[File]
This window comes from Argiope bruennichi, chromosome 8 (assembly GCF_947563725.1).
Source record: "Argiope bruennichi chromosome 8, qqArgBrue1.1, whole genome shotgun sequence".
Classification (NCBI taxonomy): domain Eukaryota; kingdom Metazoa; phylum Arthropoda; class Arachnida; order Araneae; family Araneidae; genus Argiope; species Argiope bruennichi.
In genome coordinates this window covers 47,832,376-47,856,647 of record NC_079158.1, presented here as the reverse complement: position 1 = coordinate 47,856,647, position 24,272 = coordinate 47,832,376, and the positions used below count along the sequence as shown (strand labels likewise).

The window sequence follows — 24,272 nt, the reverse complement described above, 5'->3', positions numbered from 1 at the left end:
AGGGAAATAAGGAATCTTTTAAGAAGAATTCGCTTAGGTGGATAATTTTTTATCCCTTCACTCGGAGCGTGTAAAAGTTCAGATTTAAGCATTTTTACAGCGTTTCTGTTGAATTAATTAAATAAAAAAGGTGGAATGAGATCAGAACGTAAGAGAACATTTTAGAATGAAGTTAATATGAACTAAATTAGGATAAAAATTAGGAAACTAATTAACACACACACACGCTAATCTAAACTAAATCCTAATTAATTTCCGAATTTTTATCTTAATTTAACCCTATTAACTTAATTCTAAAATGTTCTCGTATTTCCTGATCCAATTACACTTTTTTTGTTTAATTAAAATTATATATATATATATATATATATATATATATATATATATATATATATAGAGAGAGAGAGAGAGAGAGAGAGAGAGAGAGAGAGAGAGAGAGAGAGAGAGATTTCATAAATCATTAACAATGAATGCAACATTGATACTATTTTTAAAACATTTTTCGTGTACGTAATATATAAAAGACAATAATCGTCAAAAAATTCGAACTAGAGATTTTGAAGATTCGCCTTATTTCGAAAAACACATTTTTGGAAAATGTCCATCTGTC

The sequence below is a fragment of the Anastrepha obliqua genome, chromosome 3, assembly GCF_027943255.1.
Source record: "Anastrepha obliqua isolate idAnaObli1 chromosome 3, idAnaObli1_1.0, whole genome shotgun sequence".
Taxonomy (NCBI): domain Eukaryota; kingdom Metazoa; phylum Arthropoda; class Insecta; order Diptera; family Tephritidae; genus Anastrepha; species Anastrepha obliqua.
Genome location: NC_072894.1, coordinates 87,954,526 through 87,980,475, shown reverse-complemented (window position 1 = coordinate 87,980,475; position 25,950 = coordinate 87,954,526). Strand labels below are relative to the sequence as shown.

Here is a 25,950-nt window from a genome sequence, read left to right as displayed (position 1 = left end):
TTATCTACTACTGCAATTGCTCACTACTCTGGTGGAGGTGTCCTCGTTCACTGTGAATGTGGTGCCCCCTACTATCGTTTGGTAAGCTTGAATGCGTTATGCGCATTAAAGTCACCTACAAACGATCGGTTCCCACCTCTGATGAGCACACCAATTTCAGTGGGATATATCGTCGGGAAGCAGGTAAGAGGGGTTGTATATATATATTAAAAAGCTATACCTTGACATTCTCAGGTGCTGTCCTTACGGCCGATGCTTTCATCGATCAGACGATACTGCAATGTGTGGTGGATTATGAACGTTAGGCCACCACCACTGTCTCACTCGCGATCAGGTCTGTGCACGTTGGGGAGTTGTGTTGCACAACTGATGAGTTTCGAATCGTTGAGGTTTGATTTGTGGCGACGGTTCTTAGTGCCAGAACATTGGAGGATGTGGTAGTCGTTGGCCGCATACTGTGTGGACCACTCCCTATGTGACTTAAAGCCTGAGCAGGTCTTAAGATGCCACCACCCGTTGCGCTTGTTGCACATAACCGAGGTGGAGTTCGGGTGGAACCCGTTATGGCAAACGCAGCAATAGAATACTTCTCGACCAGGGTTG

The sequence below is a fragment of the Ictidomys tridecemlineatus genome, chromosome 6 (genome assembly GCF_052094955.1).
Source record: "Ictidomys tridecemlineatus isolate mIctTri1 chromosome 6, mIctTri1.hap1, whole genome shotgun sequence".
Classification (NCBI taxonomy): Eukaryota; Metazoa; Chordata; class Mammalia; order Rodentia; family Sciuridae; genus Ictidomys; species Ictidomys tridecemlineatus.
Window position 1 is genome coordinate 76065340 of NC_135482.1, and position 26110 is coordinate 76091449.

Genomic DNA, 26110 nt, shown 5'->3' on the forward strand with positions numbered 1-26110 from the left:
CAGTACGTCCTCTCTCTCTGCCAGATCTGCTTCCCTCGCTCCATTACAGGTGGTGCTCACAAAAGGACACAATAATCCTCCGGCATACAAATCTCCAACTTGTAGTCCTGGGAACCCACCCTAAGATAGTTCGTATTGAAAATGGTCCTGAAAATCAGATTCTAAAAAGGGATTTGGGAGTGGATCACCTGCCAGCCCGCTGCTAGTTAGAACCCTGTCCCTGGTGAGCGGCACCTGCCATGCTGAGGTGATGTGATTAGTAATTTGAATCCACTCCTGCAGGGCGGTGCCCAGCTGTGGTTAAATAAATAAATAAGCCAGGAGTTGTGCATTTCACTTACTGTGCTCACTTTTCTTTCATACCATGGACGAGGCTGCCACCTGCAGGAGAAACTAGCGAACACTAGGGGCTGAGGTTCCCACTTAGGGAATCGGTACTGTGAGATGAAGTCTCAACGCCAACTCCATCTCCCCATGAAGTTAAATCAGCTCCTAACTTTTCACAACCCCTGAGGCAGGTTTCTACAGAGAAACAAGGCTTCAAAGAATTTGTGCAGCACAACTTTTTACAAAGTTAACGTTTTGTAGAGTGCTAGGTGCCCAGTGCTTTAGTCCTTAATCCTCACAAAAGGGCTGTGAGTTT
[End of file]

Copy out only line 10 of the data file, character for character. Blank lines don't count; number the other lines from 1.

Genome location: NC_072894.1, coordinates 87,954,526 through 87,980,475, shown reverse-complemented (window position 1 = coordinate 87,980,475; position 25,950 = coordinate 87,954,526). Strand labels below are relative to the sequence as shown.